16 March 2013

The Legend of Dr David Livingstone Pt. II

The Livingstone “Fortune”

As I explained last time digital images and a transcript of the three pages of Dr Livingstone’s inventory available free on the Scotland's People website identified that his total estate in Scotland was worth £1463 19s and 3d. So did this represent a “fortune” for David Livingstone? It is very hard to compare the worth of money in the past with the buying power of current income as past economies differed greatly especially, in terms of what was available to buy, distribution of wealth in society and objective interpretation of value.

My first step in trying to understand the value of my ancestor’s estates has always been the National Archives “Currency Converter” (http://www.nationalarchives.gov.uk/currency/default0.asp#mid). This conversion tool is no longer being updated however, it provides a quick indication of modern value (in 2005) for each decade between 1270 to 1970. The tool shows that in 1870, £1,463 19s 3d would have the same spending power in 2005 as £66,903.09. On that basis, each of Dr Livingstone’s children would have received an estate worth about £16750 in 2005 terms. This would not represent a “fortune” in today’s terms.

However there are other more comprehensive tools available on-line for measuring worth which provide a much more comprehensive view of relative value or buying power for our ancestors. The Measuring Worth website provides a number of different measures of relative worth. If you want to compare the value of a £1,463 19s 3d, in 1873 there are a number of choices. In 2011:
  • the relative historic standard of living value of that income or wealth is £106,000, using the retail price index (an index that measures the cost in a given period of the goods and services purchased by a typical consumer in a base period),
  • the relative labour value of a commodity is £695,200 using the average earnings,
  • the relative economic status value of that income or wealth is £879,000 using the per capita Gross Domestic Product (an index of the economy's average output per person),
  • The relative historic opportunity cost of a project is £133,100 using the Gross Domestic Product Deflator (an index number that represents the "average price" of all the goods and services produced in the economy) and
  • the relative economic power value of that income or wealth is £1,724,000 using the share of Gross Domestic Product (a measure of the share of the market value of all goods and services produced in a year)

The historic standard of living value would suggest that Dr Livingstone’s four children would each receive about £26,500 in 2011 terms. In comparison the relative economic power value of that income would suggest each received about £431,000. In either case they would not be seen as instant paupers but hardly would they be newly rich.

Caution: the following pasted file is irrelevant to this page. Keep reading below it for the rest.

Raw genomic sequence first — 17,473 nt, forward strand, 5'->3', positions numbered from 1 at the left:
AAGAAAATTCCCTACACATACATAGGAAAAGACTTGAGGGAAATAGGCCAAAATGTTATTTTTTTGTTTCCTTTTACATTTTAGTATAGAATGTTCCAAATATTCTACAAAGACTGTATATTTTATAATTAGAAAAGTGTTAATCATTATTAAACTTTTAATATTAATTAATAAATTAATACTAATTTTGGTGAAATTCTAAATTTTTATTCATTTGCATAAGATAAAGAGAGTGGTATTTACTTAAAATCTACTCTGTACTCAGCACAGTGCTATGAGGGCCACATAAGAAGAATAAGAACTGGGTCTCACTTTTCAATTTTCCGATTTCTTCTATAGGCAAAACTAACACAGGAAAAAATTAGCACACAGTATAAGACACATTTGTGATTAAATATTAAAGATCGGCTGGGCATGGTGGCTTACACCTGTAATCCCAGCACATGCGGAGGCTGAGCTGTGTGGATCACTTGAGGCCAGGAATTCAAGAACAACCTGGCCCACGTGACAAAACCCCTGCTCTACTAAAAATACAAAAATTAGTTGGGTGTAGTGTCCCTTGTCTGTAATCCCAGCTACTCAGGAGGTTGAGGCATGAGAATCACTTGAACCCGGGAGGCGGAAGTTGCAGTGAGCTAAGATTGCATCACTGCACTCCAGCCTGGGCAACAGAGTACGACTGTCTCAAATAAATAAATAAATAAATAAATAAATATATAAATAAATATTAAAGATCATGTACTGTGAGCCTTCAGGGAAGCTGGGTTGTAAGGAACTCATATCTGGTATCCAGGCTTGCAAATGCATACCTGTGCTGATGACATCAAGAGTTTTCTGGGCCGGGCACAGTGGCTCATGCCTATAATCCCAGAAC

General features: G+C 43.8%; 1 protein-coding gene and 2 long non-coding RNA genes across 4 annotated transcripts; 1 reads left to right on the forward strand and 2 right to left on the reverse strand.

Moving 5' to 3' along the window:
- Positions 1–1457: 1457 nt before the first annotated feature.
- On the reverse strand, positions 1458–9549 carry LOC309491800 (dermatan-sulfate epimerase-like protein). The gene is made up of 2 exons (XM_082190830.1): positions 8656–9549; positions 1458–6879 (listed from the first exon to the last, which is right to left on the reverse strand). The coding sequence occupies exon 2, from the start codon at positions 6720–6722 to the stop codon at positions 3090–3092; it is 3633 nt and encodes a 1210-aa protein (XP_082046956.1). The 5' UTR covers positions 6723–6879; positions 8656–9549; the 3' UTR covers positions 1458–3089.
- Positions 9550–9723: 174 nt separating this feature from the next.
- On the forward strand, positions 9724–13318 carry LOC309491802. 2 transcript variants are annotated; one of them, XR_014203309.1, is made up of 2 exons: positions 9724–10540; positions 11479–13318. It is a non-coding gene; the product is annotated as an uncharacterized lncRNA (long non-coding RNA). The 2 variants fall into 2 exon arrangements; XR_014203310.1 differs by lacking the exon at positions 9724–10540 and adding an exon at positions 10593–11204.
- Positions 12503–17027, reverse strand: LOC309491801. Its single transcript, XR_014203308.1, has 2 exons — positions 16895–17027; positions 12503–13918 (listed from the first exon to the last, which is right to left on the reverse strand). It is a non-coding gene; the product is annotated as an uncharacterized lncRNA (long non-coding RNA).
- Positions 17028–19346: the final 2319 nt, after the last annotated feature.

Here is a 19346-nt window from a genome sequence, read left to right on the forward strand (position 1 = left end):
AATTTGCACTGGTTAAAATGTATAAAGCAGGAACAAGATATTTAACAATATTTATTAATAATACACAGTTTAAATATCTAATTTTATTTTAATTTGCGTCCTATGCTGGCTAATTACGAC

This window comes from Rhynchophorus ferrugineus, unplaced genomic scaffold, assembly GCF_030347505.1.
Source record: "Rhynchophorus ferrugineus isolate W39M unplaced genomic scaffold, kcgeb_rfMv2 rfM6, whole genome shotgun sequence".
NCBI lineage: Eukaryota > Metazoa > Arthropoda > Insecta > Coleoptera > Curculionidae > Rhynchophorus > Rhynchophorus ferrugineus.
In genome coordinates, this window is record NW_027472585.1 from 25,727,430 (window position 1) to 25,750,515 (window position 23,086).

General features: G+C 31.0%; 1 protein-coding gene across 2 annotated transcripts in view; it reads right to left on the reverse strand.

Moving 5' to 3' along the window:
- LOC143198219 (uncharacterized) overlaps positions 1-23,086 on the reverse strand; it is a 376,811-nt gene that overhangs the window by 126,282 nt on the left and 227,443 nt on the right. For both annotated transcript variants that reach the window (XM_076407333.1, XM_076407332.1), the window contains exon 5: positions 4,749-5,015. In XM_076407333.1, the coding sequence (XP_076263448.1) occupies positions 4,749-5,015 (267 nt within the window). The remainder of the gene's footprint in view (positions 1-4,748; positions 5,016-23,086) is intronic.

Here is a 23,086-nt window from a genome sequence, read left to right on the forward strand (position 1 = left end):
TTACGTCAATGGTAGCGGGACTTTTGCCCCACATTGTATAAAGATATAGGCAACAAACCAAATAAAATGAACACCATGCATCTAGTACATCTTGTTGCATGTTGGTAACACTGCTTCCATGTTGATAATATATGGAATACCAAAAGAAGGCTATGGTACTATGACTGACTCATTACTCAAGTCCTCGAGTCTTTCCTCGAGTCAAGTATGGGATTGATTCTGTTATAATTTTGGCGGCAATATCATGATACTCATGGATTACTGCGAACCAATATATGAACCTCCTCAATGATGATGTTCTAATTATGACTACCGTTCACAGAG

I often find in researching family history that serendipity can often play a significant part in my quest for answers. With the bicentenary of David Livingstone's birth taking place on the 19 March 2013, the British Newspaper Archive decided to share some free archive stories about the man who became one of the world's most famous missionaries and explorers.

The first story they chose is an interesting description of his life and work that was published in an obituary in the Sheffield Daily Telegraph on Thursday 29 January 1874. Whilst Dr Livingstone died in May 1873 as news travelled more slowly in the nineteenth century, word of Livingstone's death did not reach England until late January 1874.

The second article published in the Manchester Times on Saturday 18 April 1874 reports on the arrival of Livingstone's body to England in April 1874, for burial at Westminster Abbey. This article is particular relevant to the question of Dr Livingstone’s “fortune”. At the end of the article the following is included:
“The following communication has been addressed to the London journals:-
Sir, - The mortal remains of one whose name will add glory to his country through ages are being borne to the shores of England.
As they are placed to rest in the great Machpelah [The Cave of the Patriarchs - Westminster Abbey] of our land, something of the spirit of old will hover over the sad burden; another patriarch has been carried up by tender hands out of the land of the Nile, that he may be entombed among the mighty of his own people.
How greatly he gave we know full well who have watched him for 30 years unfolding Africa to our gaze, and dashing desperately against her worst foes. But now that he has given, last of all, his life, we feel we must no longer withhold from this nation a trust which has fallen to it by his death.
David Livingstone supported two sisters far advanced in years; one of them is in very feeble health; but for our care they are henceforth without the necessaries of life. Two sons and two daughters survive the parents whom Africa’s cause has claimed; they too are left extremely badly off.
It is proposed to raise a fund for their benefit.
In appending our names to this announcement we may add that subscriptions will be received at Messrs. Coutts, Messrs. Ransome, Bouverie, and Co.’s and London and Westminster Banks to the credit of the Livingstone Memorial Fund, to be devoted to the sole use of the family as a committee shall subsequently arrange.
Burdett-Coutts
Kinnaird
H. B. E. Frere
Fowell Buxton
James Young, of Kelly
A. Kinnaird
W. F. Webb, of Newstead Abbey
Horace Waller
W. C. Oswell”
As can be seen a distinguished group are requesting donations for the support of Dr Livingstone’s family who “are left extremely badly off” which significantly suggests that contemporaneously there was no knowledge of a “fortune”.


Next time - Are we related?